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Security experts weigh in on Accenture ransomware attack

Accenture has been a victim of a LockBit ransomware attack, according to new reports.

The ACSC issued an advisory last week as the number of victim organisations of this type of ransomware continue to rise.  
Accenture is the second major company hit with a ransomware attack this week.

LockBit is threatening to share encrypted files on the dark web unless Accenture meets its ransom demands.

This attack is just the latest in ransomware attacks over the past year, which also included an attack on Gigabyte earlier this week.

The LockBit ransomware restricts access to corporate files and systems by encrypting these assets into a locked and unusable format.

"Typically, victims receive instructions on how to engage with the offenders after encryption," says  Robert Nobilo, ANZ regional sales director for Virsec.

"There has been a significant increase in ransomware attacks on critical workloads – a workload is typically any software or application that runs on a server, which houses the crown jewels of organisations," he says.

"Today, this is what the attackers are after; they are no longer focusing on endpoints. Billions of dollars are being spent on EDR tools that are unable to detect these attacks until it's too late.

"While you still need security tools to protect your endpoints, to make it harder for attacks to get in, more focus needs to be put on server workloads, which operate very differently to endpoints."
Nobilo says Virsec, has developed technology to protect these server workloads and prevent ransomware.

"Ransomware is a scourge for today's businesses and government agencies – but it doesn't have to be," he adds.

In light of the Accenture attack, James Arlen, CISO at Aiven, has provided guidance to smaller organisations who will likely be concerned that a large organisation such as Accenture – which most probably has far greater security defences than many organisations – was subjected to such an attack.

“The fundamental concern for all organisations when contemplating ransomware attacks is tangled tightly into the defensive mindset - a defender has to be right all of the time, an attacker only needs to get lucky a few times," he says.

"There's no product or group of products you can buy that will solve the underlying problem of ransomware - despite what a salesperson promises!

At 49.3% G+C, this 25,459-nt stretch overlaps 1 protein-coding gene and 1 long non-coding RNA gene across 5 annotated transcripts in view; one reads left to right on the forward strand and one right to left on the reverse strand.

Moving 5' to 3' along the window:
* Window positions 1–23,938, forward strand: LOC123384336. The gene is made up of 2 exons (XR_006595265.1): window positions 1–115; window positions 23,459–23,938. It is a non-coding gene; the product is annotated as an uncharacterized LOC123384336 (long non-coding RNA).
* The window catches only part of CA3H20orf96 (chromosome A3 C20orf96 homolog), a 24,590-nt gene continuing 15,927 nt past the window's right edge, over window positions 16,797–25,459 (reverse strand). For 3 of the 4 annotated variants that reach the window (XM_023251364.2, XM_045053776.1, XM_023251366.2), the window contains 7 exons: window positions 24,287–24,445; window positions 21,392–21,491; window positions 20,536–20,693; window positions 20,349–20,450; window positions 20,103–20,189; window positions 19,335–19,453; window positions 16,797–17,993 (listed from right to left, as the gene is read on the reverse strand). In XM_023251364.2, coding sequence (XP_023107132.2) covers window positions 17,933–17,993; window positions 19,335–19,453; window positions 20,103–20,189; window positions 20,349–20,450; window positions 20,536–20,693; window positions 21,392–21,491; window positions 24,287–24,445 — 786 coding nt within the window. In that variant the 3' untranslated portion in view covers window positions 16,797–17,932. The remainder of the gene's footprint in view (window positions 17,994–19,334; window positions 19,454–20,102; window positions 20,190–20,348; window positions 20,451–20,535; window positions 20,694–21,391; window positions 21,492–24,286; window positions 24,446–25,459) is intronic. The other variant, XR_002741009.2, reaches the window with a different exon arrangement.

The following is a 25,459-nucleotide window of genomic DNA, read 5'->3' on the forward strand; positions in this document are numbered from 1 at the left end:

“One of the most interesting aspects of the Accenture story - and also the easiest to solve for small-to-midsized organisations - is the concern around the insider threat," Arlen says.

"Everyone has had a job where they felt unfairly treated or squeezed by their employer. While the overwhelming majority find a way to gracefully exit a toxic relationship like that and move on, not everyone handles it with such grace. Some people tend to detonate prior to or just after departure," he says.

“In my experience, the simple fact is that "the harder you squeeze your employees, the more your organisation leaks". We have no idea what actually transpired at Accenture, but it is reasonable to think of a scenario where a micro-managing boss leaned too hard on an employee and the employee just didn't do as good a job as they could have," Arlen says.

"This is the opening that the attackers need - a place where you haven't done your best work."

Arlen says organisations need to build a resilient data management environment - able to resist local failure, able to resist regional failure, and able to resist temporal failure.

"It appears that Accenture did have this type of system available and therefore weren't as much in a situation of having their data held for ransom as being extorted to prevent the release of their data," he says.

"Important for a smaller organisation is that you are able to be a going concern, not that you'll have liability for released data. At this point, the list of companies, organisations, and even governments that have been restricted from operating by ransomware far outweighs the embarrassment and liability of data leaks.

According to new analysis from Ric Longenecker, CISO at Open Systems, which provides an adaptable and scalable SASE platform with tightly integrated managed detection and response (MDR) service and zero trust network access, these attacks highlight the importance of 24x7 threat coverage.

"Yet in-house security teams struggle to keep up with threat alerts and afford, find and retain enough cybersecurity experts," Longenecker says.

"Compounding this, the traditional approach of employing multiple point security products from a variety of vendors has increased complexity, making it hard to quickly identify and contain attacks," he adds.

"That's why it is critical for companies to use managed detection and response (MDR) services that pair cybersecurity experts with artificial intelligence and a broad set of data to detect and contain threats early in the cyber kill chain, protecting sensitive information and ensuring business continuity."

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